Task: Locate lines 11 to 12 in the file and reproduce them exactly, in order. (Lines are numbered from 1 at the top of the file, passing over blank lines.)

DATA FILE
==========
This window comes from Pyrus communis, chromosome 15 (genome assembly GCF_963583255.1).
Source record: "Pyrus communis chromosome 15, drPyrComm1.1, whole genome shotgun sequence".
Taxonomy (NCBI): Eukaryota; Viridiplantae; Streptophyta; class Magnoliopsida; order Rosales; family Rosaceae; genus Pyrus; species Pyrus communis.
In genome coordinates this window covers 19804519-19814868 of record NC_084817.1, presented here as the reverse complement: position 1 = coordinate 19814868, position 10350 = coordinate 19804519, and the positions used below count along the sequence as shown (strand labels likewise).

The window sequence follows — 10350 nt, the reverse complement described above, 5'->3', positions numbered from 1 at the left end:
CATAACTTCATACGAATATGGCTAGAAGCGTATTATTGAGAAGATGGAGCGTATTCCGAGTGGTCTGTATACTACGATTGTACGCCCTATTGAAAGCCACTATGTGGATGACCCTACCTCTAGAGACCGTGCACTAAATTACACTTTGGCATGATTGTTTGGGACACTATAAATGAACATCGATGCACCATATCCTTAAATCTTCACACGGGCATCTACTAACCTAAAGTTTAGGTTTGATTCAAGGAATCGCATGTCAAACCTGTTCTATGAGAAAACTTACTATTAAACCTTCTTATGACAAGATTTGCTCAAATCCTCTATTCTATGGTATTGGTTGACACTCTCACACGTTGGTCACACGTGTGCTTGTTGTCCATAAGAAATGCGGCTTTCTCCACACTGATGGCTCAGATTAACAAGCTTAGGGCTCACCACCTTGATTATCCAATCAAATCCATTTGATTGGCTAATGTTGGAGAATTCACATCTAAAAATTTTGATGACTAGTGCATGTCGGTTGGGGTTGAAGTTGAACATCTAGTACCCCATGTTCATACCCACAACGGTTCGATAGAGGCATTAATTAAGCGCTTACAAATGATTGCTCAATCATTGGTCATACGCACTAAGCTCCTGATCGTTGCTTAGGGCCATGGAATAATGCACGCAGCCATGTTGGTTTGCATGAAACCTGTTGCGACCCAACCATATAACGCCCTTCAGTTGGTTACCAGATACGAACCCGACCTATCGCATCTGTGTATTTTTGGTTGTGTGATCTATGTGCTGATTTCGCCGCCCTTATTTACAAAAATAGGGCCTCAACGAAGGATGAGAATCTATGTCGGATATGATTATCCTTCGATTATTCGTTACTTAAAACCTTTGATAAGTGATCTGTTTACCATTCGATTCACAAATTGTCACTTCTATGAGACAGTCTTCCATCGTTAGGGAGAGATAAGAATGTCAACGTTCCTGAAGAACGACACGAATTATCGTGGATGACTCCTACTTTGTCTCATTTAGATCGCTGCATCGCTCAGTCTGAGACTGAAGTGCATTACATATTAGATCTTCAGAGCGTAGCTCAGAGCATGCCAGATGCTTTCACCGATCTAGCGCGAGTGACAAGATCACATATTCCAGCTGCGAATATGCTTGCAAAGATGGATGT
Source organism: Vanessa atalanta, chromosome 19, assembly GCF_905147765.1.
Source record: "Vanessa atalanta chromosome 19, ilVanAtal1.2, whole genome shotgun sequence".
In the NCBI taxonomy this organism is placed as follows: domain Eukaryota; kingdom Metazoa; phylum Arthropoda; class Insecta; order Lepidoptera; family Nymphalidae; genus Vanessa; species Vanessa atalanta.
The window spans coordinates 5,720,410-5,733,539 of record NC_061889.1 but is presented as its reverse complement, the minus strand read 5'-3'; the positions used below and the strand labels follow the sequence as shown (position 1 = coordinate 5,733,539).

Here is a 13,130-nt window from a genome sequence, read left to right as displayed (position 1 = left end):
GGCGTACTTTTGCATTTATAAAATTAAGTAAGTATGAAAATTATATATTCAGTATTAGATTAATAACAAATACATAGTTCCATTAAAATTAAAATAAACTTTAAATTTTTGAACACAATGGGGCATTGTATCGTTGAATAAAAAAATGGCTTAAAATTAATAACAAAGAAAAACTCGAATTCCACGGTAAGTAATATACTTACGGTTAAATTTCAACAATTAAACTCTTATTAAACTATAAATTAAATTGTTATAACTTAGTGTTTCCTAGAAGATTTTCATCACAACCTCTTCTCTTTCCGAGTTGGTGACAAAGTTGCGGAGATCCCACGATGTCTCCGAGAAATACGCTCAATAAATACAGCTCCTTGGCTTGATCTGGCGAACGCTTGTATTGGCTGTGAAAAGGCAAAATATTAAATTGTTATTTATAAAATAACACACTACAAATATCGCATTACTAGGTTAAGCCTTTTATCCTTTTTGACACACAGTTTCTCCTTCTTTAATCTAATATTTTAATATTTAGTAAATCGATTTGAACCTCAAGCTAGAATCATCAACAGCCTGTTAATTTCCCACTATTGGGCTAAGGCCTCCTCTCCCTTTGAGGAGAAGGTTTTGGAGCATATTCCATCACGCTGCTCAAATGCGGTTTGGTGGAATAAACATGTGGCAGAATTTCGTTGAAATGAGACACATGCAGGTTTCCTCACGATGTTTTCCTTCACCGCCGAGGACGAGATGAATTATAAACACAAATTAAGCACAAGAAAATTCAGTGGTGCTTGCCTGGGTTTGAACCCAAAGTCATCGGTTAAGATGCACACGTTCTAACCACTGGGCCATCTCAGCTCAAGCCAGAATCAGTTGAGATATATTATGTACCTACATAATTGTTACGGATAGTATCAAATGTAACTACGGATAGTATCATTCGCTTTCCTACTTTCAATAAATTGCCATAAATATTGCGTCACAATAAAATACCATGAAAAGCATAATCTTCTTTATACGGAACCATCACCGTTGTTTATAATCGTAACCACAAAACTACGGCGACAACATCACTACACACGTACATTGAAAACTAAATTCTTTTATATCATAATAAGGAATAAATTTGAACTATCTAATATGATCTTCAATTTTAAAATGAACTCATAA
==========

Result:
Here is a 13,130-nt window from a genome sequence, read left to right as displayed (position 1 = left end):
GGCGTACTTTTGCATTTATAAAATTAAGTAAGTATGAAAATTATATATTCAGTATTAGATTAATAACAAATACATAGTTCCATTAAAATTAAAATAAACTTTAAATTTTTGAACACAATGGGGCATTGTATCGTTGAATAAAAAAATGGCTTAAAATTAATAACAAAGAAAAACTCGAATTCCACGGTAAGTAATATACTTACGGTTAAATTTCAACAATTAAACTCTTATTAAACTATAAATTAAATTGTTATAACTTAGTGTTTCCTAGAAGATTTTCATCACAACCTCTTCTCTTTCCGAGTTGGTGACAAAGTTGCGGAGATCCCACGATGTCTCCGAGAAATACGCTCAATAAATACAGCTCCTTGGCTTGATCTGGCGAACGCTTGTATTGGCTGTGAAAAGGCAAAATATTAAATTGTTATTTATAAAATAACACACTACAAATATCGCATTACTAGGTTAAGCCTTTTATCCTTTTTGACACACAGTTTCTCCTTCTTTAATCTAATATTTTAATATTTAGTAAATCGATTTGAACCTCAAGCTAGAATCATCAACAGCCTGTTAATTTCCCACTATTGGGCTAAGGCCTCCTCTCCCTTTGAGGAGAAGGTTTTGGAGCATATTCCATCACGCTGCTCAAATGCGGTTTGGTGGAATAAACATGTGGCAGAATTTCGTTGAAATGAGACACATGCAGGTTTCCTCACGATGTTTTCCTTCACCGCCGAGGACGAGATGAATTATAAACACAAATTAAGCACAAGAAAATTCAGTGGTGCTTGCCTGGGTTTGAACCCAAAGTCATCGGTTAAGATGCACACGTTCTAACCACTGGGCCATCTCAGCTCAAGCCAGAATCAGTTGAGATATATTATGTACCTACATAATTGTTACGGATAGTATCAAATGTAACTACGGATAGTATCATTCGCTTTCCTACTTTCAATAAATTGCCATAAATATTGCGTCACAATAAAATACCATGAAAAGCATAATCTTCTTTATACGGAACCATCACCGTTGTTTATAATCGTAACCACAAAACTACGGCGACAACATCACTACACACGTACATTGAAAACTAAATTCTTTTATATCATAATAAGGAATAAATTTGAACTATCTAATATGATCTTCAATTTTAAAATGAACTCATAA